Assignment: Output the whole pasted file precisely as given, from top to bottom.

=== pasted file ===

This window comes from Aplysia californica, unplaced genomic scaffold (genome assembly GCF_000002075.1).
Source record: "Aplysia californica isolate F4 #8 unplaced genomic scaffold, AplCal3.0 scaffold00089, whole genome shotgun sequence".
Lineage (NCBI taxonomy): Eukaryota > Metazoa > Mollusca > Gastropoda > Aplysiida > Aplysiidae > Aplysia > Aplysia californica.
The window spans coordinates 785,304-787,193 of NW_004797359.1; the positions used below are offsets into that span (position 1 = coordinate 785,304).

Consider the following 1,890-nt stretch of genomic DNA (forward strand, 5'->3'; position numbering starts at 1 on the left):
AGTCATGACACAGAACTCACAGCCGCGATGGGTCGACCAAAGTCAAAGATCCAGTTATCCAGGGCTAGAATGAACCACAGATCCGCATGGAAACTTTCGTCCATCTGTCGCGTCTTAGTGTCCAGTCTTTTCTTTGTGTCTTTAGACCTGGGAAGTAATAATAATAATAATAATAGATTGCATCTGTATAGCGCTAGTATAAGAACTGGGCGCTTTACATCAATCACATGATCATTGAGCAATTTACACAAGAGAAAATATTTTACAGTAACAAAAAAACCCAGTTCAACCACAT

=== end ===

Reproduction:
This window comes from Aplysia californica, unplaced genomic scaffold (genome assembly GCF_000002075.1).
Source record: "Aplysia californica isolate F4 #8 unplaced genomic scaffold, AplCal3.0 scaffold00089, whole genome shotgun sequence".
Lineage (NCBI taxonomy): Eukaryota > Metazoa > Mollusca > Gastropoda > Aplysiida > Aplysiidae > Aplysia > Aplysia californica.
The window spans coordinates 785,304-787,193 of NW_004797359.1; the positions used below are offsets into that span (position 1 = coordinate 785,304).

Consider the following 1,890-nt stretch of genomic DNA (forward strand, 5'->3'; position numbering starts at 1 on the left):
AGTCATGACACAGAACTCACAGCCGCGATGGGTCGACCAAAGTCAAAGATCCAGTTATCCAGGGCTAGAATGAACCACAGATCCGCATGGAAACTTTCGTCCATCTGTCGCGTCTTAGTGTCCAGTCTTTTCTTTGTGTCTTTAGACCTGGGAAGTAATAATAATAATAATAATAGATTGCATCTGTATAGCGCTAGTATAAGAACTGGGCGCTTTACATCAATCACATGATCATTGAGCAATTTACACAAGAGAAAATATTTTACAGTAACAAAAAAACCCAGTTCAACCACAT